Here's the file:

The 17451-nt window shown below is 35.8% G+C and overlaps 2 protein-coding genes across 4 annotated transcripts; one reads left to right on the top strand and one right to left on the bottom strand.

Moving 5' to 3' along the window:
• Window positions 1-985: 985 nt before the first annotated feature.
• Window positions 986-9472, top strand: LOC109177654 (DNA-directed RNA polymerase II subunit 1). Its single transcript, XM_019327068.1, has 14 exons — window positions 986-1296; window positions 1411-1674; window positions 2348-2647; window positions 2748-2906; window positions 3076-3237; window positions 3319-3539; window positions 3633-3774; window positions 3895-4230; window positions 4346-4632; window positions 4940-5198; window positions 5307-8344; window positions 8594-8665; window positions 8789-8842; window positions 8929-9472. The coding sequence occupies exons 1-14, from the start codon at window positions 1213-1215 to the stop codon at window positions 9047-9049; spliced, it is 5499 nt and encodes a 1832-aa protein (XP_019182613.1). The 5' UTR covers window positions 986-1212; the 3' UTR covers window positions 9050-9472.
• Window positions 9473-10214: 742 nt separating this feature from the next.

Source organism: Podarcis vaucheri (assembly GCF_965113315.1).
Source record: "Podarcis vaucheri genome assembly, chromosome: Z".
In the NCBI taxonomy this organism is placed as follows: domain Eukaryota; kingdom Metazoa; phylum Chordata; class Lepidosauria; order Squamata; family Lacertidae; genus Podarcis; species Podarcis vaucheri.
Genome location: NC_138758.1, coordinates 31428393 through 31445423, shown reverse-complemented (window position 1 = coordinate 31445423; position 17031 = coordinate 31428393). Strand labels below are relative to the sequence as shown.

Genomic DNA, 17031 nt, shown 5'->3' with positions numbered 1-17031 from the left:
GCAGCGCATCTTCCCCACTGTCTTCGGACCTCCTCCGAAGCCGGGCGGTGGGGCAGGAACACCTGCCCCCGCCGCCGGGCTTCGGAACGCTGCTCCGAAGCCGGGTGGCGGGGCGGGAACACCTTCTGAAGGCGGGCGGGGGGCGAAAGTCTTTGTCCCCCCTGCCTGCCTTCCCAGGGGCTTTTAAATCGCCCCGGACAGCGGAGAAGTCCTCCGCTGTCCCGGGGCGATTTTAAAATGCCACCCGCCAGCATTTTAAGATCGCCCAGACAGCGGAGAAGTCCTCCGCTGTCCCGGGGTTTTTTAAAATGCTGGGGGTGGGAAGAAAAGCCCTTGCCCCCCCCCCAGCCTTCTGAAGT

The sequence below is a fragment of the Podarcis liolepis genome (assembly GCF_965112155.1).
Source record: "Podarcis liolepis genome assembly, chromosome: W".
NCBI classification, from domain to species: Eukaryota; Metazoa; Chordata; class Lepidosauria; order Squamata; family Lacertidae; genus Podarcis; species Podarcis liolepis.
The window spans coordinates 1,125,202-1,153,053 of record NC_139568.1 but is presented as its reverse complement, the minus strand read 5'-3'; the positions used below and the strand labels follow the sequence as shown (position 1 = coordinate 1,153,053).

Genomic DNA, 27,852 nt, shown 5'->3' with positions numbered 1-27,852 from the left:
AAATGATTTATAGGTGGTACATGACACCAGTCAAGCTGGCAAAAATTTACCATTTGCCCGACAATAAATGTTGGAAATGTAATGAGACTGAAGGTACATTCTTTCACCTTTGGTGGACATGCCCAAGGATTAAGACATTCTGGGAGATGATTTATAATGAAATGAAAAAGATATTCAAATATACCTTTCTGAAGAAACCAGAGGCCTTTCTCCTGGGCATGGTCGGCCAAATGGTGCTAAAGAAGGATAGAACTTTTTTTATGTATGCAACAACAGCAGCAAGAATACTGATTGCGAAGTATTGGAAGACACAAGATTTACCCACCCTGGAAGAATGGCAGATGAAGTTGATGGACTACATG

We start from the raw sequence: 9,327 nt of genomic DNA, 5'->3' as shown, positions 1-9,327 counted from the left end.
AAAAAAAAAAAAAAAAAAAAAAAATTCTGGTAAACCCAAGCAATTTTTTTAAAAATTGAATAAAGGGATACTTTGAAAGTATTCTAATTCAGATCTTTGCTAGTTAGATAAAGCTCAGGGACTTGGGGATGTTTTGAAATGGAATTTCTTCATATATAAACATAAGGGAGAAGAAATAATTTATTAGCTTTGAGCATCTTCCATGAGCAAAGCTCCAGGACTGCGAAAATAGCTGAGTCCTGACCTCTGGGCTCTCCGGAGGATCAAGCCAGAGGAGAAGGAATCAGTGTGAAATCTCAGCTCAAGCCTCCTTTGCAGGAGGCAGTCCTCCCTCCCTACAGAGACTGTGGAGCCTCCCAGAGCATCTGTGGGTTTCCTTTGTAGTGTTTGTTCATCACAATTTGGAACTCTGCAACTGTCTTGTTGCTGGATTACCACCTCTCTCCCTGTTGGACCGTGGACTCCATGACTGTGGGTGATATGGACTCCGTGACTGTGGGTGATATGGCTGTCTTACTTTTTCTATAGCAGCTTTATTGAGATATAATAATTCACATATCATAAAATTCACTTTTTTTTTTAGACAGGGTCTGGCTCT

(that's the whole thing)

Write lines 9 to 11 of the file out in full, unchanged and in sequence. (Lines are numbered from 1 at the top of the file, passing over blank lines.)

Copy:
Genome location: NC_138758.1, coordinates 31428393 through 31445423, shown reverse-complemented (window position 1 = coordinate 31445423; position 17031 = coordinate 31428393). Strand labels below are relative to the sequence as shown.

Genomic DNA, 17031 nt, shown 5'->3' with positions numbered 1-17031 from the left:
GCAGCGCATCTTCCCCACTGTCTTCGGACCTCCTCCGAAGCCGGGCGGTGGGGCAGGAACACCTGCCCCCGCCGCCGGGCTTCGGAACGCTGCTCCGAAGCCGGGTGGCGGGGCGGGAACACCTTCTGAAGGCGGGCGGGGGGCGAAAGTCTTTGTCCCCCCTGCCTGCCTTCCCAGGGGCTTTTAAATCGCCCCGGACAGCGGAGAAGTCCTCCGCTGTCCCGGGGCGATTTTAAAATGCCACCCGCCAGCATTTTAAGATCGCCCAGACAGCGGAGAAGTCCTCCGCTGTCCCGGGGTTTTTTAAAATGCTGGGGGTGGGAAGAAAAGCCCTTGCCCCCCCCCCAGCCTTCTGAAGT